Her Majesty the Queen unveiled a plaque in the stainless steel ceiling of City Halls lower-ground-floor exhibition space to mark the official opening of the building. The Queen and HRH Prince Philip were given a tour of the building by Londons Mayor Ken Livingstone and the Chair of the London Assembly, Trevor Phillips. The celebrations included a performance by a local childrens brass band.
City Hall has been designed as a model of democracy, accessibility and sustainability. It houses the assembly chamber for the 25 elected members of the London Assembly and the offices of the Mayor and 500 staff of the Greater London Authority. It is a highly public building, bringing visitors into close proximity with the workings of the democratic process. The building is set within the new More London development on the south bank of the Thames, bringing a rich mix of office buildings, shops, cafes and landscaped public spaces to a section of the riverside that has remained undeveloped for decades.
More than half of the total site area is given over to public space, including two large piazzas equivalent in size to Leicester Square and Piccadilly Circus. A new streetscape will create dramatic vistas of landmarks such as HMS Belfast and the Tower of London. An underground road, which gives common access to a service infrastructure shared by all the new buildings, has enabled the entire site to be kept completely free of vehicles. This has facilitated the creation of a new, completely pedestrianised public realm along the riverside, which will be accessible 24 hours a day.
The public may enter the building either at the ground level reception or through a large sunken amphitheatre, which leads to a public café at lower ground level. Paved in high-quality blue limestone, the amphitheatre provides a space for outdoor events. Beyond the café is an elliptical exhibition space directly below the assembly chamber, displaying a 1:1250 scale model of the whole of central London from Hyde Park in the west to the Royal Docks in the east. Daylight is reflected into this space by the ceilings pattern of concentric ellipses of mirror-polished stainless steel. From this space a half-kilometre-long, gently rising public ramp coils through all ten stories to the top of the building. At the level of the assembly chamber is a viewing gallery allowing the public dramatic views over the river to the Tower of London through the triangulated glass facade.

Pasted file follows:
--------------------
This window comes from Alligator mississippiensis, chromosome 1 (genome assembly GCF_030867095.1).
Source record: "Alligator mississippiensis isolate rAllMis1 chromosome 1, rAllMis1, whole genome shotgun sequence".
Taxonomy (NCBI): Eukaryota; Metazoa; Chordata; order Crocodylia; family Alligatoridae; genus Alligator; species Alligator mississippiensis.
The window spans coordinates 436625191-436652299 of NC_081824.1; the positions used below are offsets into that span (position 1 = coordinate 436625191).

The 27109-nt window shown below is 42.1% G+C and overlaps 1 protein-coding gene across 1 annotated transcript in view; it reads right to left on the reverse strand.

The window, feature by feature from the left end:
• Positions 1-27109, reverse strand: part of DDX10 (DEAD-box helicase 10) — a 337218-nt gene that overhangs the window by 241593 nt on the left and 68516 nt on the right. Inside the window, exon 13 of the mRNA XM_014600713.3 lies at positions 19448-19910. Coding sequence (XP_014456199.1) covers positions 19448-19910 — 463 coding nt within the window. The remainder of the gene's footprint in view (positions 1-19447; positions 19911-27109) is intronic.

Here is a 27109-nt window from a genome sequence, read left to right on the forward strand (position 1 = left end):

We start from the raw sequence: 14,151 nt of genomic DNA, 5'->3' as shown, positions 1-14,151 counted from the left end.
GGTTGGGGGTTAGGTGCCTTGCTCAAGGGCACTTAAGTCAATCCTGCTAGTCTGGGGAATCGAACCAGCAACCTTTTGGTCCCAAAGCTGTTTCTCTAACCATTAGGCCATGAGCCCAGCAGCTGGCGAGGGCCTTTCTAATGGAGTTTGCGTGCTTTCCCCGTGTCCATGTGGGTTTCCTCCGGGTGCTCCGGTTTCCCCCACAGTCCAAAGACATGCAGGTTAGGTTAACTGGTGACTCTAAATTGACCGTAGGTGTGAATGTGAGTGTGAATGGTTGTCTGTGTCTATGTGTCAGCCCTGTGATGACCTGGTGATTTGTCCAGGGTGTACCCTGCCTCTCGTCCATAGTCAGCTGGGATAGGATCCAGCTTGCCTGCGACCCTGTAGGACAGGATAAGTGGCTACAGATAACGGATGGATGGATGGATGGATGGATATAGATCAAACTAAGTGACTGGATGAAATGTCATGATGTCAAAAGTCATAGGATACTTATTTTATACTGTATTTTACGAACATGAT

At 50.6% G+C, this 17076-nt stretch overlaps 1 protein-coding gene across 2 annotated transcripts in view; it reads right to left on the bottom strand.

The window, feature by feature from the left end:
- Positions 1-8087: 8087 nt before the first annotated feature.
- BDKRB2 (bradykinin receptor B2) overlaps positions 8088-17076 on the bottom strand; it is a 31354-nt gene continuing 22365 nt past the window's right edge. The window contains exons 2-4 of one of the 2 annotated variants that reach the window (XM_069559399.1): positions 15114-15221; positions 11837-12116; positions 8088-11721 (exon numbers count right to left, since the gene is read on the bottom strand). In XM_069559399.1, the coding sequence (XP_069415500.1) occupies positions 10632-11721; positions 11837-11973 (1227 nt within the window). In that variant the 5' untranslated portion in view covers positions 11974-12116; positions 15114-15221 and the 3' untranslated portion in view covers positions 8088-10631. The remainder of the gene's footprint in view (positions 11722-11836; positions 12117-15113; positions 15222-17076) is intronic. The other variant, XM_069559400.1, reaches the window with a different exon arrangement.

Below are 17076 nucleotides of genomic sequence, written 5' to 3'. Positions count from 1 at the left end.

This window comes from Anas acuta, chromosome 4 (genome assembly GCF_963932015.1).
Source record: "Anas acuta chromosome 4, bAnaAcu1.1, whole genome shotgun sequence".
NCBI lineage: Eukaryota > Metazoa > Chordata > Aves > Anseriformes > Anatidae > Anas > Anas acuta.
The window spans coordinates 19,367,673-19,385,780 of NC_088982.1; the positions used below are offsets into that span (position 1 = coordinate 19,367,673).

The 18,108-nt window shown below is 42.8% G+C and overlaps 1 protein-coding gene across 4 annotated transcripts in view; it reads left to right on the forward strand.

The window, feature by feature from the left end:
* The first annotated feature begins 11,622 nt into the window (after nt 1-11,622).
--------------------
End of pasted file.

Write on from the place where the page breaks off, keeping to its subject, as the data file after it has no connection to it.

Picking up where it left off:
After level 2 the ramp emerges inside the chamber and continues the rest of its rise directly above the heads of the elected politicians. Each step up the ramp offers new and surprising views of London and glimpses into the offices of the GLA staff. The ramp leads past the Mayors Office to a public space at the top of the building known as Londons Living Room. This daylit space can be used for exhibitions or functions for up to 200 guests. Encircling it is an external viewing terrace offering unparalleled views across London. The assembly chamber will also be open to the public, with 250 seats for press and visitors, including provision for wheel chair users.
The buildings orientation and form have been designed to save energy. Its shape is derived from a geometrically modified sphere, a form which contains the greatest volume with the least surface area. The glazed facade of the assembly chamber faces north to minimise the amount of direct sunlight falling on it and so minimising solar gain. The building leans back towards the south, where the floor-plates step inwards to provide natural shading for the offices beneath.
The building has a highly integrated system of environmental controls to minimise its energy use. The perimeter office spaces can be naturally ventilated by opening vents positioned below the windows. The buildings cooling system utilises cold ground water pumped up via boreholes from the water table and passed through chilled beams in the ceilings, avoiding the need for noisy and unsightly chillers on the roof. Analysis indicates that, as a result of the combination of these energy saving devices, the annual energy consumption for the buildings mechanical systems will be approximately a quarter of that of a typical high-specification air-conditioned office building.
Advanced computer modelling techniques and innovative construction techniques have been employed to achieve the geometry. Each of the glazing panels is unique in shape and size. They have been laser-cut with data supplied from the same computer model used to design the building, ensuring a high degree of accuracy. Many of the building elements, including floor tiles and rubber doormats, are made from recycled materials. Designed and built within only 30 months, the building was completed on time and on budget.
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